We are living in a post-truth era… and it has infected New Zealand politics.
The campaigns of Donald Trump and the Brexiteers have been a triumph of emotional populism over cold, hard facts.
And our MPs are running around the Beehive with their pants on fire. Reporting on politics now feels like dispatches from an alternate universe.
In this distorted reality there are imaginary MSD squads flying in to help the homeless, and new emergency beds that already existed.
There is no evidence that inequality in New Zealand is rising, despite actual evidence on the widening wealth gap from Statistics New Zealand.
And in this brave new era, politicians prefer the anecdotal evidence of café owners over Treasury commissioned reports on the ineffectiveness of the 90-day trial.
The Government can disown previous statements (work trials were never about creating jobs, the foreign trust regime is “world class”, we’ll only be in Iraq for two years).
And serious flaws – such as the Ombudsman’s conclusion that the MFAT leaks inquiry “failed to have proper regard to relevant evidence in making its findings” – were merely “procedural issues” that journalists had “misinterpreted” anyway.
This flimsy relationship to the truth is not confined to National.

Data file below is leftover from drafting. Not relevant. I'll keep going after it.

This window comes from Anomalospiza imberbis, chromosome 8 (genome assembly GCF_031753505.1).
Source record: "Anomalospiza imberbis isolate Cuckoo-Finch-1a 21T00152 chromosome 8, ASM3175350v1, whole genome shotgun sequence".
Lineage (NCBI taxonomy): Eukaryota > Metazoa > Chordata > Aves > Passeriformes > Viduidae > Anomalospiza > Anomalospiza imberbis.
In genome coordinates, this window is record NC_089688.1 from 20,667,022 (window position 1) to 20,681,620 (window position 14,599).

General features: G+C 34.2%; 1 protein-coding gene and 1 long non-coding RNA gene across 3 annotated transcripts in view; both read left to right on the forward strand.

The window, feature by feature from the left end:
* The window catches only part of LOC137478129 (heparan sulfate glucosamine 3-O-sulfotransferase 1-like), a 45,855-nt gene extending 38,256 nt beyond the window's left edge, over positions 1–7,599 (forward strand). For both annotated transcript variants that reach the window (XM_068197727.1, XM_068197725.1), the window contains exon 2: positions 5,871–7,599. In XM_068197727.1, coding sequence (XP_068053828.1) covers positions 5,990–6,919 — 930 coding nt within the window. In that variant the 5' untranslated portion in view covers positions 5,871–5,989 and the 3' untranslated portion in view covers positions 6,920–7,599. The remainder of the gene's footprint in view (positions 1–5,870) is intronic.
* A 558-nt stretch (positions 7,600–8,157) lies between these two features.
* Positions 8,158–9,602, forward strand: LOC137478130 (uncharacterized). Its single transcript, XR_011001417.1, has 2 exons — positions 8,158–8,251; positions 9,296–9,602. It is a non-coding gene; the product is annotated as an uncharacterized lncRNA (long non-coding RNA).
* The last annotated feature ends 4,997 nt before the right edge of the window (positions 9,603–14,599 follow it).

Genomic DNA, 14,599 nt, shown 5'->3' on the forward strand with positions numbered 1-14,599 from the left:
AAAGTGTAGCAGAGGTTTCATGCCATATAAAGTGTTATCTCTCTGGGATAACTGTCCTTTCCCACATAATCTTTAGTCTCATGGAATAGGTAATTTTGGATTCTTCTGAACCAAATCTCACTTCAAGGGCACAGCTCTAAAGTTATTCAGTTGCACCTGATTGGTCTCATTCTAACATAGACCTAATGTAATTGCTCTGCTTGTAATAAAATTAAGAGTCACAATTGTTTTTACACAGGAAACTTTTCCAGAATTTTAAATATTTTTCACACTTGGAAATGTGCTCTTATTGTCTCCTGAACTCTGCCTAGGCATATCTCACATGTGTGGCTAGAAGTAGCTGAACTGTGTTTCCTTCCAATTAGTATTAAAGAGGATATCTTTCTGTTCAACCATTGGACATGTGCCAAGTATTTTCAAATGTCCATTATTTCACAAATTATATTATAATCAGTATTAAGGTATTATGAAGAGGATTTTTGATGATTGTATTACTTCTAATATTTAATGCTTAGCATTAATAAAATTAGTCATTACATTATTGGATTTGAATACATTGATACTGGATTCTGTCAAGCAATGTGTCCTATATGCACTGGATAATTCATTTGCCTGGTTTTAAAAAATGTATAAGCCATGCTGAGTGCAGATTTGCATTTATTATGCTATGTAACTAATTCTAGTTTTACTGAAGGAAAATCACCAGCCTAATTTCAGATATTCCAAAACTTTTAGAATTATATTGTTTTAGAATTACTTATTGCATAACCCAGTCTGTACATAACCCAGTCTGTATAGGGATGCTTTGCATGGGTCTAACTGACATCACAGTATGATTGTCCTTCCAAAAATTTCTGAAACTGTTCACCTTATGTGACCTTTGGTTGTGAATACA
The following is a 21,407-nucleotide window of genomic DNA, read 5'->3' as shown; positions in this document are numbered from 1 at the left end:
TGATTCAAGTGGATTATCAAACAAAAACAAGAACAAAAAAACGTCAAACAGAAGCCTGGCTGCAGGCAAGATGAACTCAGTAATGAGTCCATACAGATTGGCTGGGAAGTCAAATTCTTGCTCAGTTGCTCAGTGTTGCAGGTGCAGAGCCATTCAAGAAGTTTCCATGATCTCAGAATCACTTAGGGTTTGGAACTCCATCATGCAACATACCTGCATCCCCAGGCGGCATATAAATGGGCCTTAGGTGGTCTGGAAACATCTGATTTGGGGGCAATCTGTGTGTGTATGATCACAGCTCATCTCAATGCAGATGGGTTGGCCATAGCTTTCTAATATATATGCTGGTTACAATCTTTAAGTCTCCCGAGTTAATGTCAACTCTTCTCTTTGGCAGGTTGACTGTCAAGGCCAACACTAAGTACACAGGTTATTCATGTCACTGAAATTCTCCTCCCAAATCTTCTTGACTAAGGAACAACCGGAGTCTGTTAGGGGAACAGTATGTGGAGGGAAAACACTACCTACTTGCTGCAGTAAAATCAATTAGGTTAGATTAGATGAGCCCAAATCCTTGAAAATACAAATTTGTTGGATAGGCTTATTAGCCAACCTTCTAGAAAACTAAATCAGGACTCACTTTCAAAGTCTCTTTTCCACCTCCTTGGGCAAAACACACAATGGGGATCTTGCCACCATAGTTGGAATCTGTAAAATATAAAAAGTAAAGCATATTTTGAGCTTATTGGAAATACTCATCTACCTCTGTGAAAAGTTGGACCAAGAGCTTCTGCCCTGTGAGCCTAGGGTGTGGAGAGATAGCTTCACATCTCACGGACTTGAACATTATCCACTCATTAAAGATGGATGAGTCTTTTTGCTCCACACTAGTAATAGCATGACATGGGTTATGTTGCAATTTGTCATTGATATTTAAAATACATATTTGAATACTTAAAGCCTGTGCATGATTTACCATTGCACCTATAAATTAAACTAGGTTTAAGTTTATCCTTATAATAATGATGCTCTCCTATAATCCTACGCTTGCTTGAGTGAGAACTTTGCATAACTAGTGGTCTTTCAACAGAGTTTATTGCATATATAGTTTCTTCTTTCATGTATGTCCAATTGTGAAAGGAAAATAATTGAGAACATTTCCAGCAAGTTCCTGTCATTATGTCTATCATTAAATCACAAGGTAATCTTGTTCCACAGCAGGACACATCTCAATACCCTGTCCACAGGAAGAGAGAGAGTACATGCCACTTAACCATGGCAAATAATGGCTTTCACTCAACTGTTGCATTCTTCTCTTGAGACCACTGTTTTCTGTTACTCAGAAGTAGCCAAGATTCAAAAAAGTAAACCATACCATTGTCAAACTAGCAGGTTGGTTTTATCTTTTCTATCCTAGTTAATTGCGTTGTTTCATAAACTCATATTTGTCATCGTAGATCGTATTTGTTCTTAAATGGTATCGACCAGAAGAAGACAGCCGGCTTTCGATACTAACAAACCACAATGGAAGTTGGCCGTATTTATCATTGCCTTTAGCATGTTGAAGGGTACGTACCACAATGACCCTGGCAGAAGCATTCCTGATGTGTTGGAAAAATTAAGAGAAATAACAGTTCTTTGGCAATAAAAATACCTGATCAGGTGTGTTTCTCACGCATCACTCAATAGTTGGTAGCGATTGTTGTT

Labour leader Andrew Little refused to say sorry to John Shewan because he said the tax expert didn’t ask for an apology. Point of fact: he had. In writing.
And Little is heading for court over remarks he made about National party donors Earl and Lani Hagaman which they say were defamatory.
The polls don’t punish National for straying from the truth. And Labour are desperate, throwing mud in the hope something gets traction.
Whatever the motivation, the truth has gone out of fashion.
The public are turning to politicians who they think “tell it like it is”. Trump, Nigel Farage, Winston Peters.
But they don’t. They tell it how they think it is. Evidence – even (as with Breixt) overwhelming evidence offered up by economists, world leaders, the IMF – is dismissed as opinion, or biased.
Politicians are now playing a game in which it’s up to their opponents to fact-check, to catch out their lies. (“People have had enough of experts,” as British Tory leadership hopeful Michael Gove put it.)
They presume media and the voters should accept what they say as fact.
Earlier this week, Trump’s supporter Jeffrey Lord dismissed this “fact-checking business” as an “elitist, media-type thing”.
People only care about “what the candidates say”, he added.
But if what the candidates say are bare-faced lies…then where does that leave us?